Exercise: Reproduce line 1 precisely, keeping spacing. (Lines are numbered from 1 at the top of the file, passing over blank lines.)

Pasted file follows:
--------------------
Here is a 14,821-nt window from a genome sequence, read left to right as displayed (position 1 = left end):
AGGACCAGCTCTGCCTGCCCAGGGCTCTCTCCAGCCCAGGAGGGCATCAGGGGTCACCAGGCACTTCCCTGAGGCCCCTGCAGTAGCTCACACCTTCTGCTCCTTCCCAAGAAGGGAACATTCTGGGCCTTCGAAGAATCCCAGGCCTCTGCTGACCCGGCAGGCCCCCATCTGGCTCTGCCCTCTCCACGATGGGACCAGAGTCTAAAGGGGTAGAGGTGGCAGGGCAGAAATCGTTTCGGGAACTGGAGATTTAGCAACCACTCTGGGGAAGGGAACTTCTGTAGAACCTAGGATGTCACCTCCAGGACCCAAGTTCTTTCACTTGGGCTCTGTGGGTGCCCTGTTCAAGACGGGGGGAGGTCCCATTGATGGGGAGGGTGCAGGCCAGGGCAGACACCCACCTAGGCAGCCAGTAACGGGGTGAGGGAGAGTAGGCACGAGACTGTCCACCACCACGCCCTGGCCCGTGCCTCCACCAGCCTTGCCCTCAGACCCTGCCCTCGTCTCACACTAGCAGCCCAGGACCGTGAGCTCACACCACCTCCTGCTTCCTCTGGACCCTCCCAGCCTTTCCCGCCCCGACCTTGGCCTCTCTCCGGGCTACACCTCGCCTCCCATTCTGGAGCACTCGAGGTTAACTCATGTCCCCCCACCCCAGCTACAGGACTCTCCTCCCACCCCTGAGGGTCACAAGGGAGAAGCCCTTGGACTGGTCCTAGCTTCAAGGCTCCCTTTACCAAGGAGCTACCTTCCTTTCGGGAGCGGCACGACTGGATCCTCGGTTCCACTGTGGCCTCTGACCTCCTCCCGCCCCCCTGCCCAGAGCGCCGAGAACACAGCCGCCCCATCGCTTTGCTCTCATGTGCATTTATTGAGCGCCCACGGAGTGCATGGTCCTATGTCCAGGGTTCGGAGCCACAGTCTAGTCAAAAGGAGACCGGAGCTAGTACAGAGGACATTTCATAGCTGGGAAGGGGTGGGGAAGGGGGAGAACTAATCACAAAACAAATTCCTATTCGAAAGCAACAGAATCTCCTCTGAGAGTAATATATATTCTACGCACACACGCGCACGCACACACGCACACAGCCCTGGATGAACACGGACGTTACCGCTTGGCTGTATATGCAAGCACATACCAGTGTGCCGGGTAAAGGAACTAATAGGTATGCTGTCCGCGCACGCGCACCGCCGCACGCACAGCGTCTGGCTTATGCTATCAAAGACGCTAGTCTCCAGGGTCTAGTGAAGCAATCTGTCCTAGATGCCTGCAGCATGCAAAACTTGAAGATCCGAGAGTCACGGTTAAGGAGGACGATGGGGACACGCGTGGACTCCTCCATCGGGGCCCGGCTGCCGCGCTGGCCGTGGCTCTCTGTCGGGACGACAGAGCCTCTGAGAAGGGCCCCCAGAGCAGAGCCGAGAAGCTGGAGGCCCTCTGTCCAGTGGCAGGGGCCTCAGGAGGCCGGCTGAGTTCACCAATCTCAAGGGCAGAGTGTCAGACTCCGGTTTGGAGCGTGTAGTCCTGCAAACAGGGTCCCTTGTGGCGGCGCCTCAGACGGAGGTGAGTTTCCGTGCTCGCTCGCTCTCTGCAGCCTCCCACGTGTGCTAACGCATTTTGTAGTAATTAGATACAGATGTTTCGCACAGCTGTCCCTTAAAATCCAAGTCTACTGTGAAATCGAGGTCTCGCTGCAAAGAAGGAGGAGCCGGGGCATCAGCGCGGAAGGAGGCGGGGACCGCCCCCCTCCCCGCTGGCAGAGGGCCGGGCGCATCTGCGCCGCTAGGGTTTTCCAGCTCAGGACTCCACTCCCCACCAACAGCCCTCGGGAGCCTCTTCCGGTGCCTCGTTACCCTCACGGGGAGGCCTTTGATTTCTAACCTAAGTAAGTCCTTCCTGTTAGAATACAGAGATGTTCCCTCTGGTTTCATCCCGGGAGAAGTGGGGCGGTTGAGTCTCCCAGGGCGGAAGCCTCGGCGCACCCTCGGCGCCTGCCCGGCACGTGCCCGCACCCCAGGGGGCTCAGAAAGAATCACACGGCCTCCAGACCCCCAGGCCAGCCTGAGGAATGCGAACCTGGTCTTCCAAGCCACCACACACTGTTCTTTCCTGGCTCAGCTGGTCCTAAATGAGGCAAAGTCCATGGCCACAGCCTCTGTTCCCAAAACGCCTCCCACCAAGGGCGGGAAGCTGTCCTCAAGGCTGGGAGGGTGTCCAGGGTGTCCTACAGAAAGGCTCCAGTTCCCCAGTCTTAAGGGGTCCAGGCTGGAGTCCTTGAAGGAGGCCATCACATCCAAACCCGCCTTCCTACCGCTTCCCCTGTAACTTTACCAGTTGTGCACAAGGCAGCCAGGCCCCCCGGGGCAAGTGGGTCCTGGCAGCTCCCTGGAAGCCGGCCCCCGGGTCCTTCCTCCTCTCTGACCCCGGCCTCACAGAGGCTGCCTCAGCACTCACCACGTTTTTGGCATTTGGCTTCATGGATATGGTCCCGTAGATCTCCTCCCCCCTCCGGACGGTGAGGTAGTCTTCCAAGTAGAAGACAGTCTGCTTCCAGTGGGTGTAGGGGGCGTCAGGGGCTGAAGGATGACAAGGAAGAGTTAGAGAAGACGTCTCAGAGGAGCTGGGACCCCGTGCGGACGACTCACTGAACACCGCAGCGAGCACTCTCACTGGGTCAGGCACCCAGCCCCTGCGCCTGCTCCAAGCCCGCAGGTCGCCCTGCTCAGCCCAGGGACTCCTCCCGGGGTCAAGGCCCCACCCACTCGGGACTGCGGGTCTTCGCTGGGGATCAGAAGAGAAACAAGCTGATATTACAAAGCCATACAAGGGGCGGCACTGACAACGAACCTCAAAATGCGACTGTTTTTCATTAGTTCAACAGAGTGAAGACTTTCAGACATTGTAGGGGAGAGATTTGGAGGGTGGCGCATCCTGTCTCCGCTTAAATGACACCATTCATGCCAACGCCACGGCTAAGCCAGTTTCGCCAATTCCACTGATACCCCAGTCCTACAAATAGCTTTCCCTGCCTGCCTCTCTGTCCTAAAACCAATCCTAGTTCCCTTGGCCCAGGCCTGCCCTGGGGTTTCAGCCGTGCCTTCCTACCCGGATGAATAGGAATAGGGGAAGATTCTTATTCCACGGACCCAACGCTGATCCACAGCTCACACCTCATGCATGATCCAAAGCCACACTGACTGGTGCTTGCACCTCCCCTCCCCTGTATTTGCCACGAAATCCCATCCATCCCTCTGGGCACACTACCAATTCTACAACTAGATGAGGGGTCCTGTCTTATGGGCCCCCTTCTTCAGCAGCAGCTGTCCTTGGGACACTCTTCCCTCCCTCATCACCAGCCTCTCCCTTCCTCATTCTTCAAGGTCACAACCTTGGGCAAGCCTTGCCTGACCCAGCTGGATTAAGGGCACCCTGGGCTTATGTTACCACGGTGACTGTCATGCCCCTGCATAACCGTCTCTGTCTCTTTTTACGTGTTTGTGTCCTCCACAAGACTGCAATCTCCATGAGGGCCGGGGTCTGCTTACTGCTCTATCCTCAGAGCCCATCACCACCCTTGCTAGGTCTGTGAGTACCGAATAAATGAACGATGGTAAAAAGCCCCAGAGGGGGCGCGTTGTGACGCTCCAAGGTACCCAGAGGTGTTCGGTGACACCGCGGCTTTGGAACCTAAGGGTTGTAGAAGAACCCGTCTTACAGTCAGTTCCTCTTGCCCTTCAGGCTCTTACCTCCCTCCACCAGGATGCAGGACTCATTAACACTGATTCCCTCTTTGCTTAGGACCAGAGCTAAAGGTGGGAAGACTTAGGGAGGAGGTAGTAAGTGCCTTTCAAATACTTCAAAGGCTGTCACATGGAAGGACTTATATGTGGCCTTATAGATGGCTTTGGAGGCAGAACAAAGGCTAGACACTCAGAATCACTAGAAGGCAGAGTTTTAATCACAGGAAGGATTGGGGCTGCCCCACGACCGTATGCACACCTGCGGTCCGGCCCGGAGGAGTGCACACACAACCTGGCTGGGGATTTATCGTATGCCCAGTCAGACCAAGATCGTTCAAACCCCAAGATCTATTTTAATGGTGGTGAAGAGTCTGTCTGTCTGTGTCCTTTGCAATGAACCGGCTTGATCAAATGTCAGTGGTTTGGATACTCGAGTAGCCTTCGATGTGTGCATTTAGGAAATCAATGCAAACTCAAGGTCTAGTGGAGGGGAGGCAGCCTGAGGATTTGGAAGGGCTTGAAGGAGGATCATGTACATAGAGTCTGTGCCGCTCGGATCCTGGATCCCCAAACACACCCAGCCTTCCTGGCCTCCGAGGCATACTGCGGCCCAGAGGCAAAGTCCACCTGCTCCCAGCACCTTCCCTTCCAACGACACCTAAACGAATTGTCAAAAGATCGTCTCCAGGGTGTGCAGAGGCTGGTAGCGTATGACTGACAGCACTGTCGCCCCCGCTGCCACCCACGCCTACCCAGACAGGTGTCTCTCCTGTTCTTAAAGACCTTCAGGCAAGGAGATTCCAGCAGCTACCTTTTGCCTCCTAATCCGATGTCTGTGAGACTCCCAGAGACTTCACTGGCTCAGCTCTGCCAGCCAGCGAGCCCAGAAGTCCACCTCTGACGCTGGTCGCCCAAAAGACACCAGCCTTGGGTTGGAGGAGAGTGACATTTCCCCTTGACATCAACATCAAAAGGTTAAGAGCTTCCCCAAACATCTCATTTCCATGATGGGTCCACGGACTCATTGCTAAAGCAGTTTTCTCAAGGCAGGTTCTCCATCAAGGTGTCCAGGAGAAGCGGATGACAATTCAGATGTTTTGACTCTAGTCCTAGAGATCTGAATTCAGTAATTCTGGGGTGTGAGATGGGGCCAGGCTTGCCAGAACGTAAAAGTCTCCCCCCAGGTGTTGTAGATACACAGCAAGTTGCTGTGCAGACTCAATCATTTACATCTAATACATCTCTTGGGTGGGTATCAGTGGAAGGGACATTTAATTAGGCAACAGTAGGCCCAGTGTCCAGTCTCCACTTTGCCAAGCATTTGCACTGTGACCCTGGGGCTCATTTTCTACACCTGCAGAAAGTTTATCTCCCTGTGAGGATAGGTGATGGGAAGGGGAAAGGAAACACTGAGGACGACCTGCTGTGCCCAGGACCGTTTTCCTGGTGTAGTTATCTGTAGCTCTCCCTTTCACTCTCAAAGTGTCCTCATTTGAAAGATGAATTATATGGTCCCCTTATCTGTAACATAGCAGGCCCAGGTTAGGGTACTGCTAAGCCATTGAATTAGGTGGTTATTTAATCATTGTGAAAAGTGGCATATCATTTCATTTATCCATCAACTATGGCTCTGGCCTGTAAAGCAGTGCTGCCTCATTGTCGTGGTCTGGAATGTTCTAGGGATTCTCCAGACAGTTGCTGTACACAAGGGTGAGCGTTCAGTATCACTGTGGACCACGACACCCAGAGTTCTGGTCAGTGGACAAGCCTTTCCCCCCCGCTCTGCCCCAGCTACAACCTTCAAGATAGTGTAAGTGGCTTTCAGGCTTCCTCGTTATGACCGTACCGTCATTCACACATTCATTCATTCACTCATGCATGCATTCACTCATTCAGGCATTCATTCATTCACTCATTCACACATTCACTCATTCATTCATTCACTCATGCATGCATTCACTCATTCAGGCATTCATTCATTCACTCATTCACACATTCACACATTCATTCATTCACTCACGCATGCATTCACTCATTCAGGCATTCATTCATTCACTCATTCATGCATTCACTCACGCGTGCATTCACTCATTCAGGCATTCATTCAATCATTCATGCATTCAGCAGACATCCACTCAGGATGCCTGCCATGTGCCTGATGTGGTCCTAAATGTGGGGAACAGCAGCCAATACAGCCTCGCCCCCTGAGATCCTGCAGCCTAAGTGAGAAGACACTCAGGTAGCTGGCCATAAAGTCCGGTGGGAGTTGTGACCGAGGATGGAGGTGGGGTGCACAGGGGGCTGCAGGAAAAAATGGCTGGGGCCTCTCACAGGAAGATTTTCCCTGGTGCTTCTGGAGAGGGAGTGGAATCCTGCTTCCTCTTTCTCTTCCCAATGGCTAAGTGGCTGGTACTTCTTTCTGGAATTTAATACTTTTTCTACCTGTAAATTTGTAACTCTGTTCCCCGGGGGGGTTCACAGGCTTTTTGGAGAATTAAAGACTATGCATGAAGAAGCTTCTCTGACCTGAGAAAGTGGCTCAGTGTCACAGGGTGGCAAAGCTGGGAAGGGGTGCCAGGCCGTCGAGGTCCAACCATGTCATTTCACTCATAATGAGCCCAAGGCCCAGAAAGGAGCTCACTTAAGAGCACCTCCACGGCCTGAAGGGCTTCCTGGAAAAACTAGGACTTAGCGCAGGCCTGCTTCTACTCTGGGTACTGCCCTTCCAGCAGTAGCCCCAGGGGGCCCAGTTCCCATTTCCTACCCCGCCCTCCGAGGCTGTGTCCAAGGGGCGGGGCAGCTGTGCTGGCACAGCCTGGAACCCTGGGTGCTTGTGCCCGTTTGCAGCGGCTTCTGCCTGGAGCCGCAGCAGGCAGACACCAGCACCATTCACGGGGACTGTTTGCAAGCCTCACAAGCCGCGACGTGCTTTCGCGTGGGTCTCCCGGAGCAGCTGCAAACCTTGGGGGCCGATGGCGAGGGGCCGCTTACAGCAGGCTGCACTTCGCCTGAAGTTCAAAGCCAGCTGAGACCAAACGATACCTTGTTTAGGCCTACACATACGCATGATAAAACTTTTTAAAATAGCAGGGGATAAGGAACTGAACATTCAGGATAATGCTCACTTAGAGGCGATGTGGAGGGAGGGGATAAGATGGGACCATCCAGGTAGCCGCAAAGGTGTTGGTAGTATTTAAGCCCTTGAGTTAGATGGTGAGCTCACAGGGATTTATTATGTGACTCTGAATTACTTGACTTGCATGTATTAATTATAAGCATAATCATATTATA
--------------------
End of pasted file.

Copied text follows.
Here is a 14,821-nt window from a genome sequence, read left to right as displayed (position 1 = left end):